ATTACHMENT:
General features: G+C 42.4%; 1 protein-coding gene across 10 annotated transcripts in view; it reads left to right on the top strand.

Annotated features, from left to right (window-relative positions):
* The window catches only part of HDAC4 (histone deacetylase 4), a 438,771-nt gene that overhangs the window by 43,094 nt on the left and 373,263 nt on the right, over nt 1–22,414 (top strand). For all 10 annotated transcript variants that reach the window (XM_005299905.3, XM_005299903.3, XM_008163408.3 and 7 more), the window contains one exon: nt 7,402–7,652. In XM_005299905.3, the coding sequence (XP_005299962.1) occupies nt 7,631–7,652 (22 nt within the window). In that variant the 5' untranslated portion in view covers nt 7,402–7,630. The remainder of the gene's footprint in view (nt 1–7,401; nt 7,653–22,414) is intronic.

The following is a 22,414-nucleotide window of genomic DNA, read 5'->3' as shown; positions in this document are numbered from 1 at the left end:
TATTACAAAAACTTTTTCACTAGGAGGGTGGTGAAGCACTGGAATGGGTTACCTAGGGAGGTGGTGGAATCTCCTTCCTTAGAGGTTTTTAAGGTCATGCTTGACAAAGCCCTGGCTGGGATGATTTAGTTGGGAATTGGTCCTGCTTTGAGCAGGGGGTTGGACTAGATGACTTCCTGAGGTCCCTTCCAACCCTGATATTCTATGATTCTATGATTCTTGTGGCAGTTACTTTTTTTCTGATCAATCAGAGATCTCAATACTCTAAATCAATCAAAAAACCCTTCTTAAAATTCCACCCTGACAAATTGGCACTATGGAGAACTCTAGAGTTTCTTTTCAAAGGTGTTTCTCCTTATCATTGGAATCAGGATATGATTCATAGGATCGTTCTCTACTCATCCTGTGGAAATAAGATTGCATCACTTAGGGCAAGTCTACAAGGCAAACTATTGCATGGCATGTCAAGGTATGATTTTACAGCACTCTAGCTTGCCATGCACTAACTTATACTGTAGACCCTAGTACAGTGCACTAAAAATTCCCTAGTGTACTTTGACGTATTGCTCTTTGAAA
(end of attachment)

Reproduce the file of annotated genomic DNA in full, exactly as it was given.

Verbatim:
General features: G+C 42.4%; 1 protein-coding gene across 10 annotated transcripts in view; it reads left to right on the top strand.

Annotated features, from left to right (window-relative positions):
* The window catches only part of HDAC4 (histone deacetylase 4), a 438,771-nt gene that overhangs the window by 43,094 nt on the left and 373,263 nt on the right, over nt 1–22,414 (top strand). For all 10 annotated transcript variants that reach the window (XM_005299905.3, XM_005299903.3, XM_008163408.3 and 7 more), the window contains one exon: nt 7,402–7,652. In XM_005299905.3, the coding sequence (XP_005299962.1) occupies nt 7,631–7,652 (22 nt within the window). In that variant the 5' untranslated portion in view covers nt 7,402–7,630. The remainder of the gene's footprint in view (nt 1–7,401; nt 7,653–22,414) is intronic.

The following is a 22,414-nucleotide window of genomic DNA, read 5'->3' as shown; positions in this document are numbered from 1 at the left end:
TATTACAAAAACTTTTTCACTAGGAGGGTGGTGAAGCACTGGAATGGGTTACCTAGGGAGGTGGTGGAATCTCCTTCCTTAGAGGTTTTTAAGGTCATGCTTGACAAAGCCCTGGCTGGGATGATTTAGTTGGGAATTGGTCCTGCTTTGAGCAGGGGGTTGGACTAGATGACTTCCTGAGGTCCCTTCCAACCCTGATATTCTATGATTCTATGATTCTTGTGGCAGTTACTTTTTTTCTGATCAATCAGAGATCTCAATACTCTAAATCAATCAAAAAACCCTTCTTAAAATTCCACCCTGACAAATTGGCACTATGGAGAACTCTAGAGTTTCTTTTCAAAGGTGTTTCTCCTTATCATTGGAATCAGGATATGATTCATAGGATCGTTCTCTACTCATCCTGTGGAAATAAGATTGCATCACTTAGGGCAAGTCTACAAGGCAAACTATTGCATGGCATGTCAAGGTATGATTTTACAGCACTCTAGCTTGCCATGCACTAACTTATACTGTAGACCCTAGTACAGTGCACTAAAAATTCCCTAGTGTACTTTGACGTATTGCTCTTTGAAA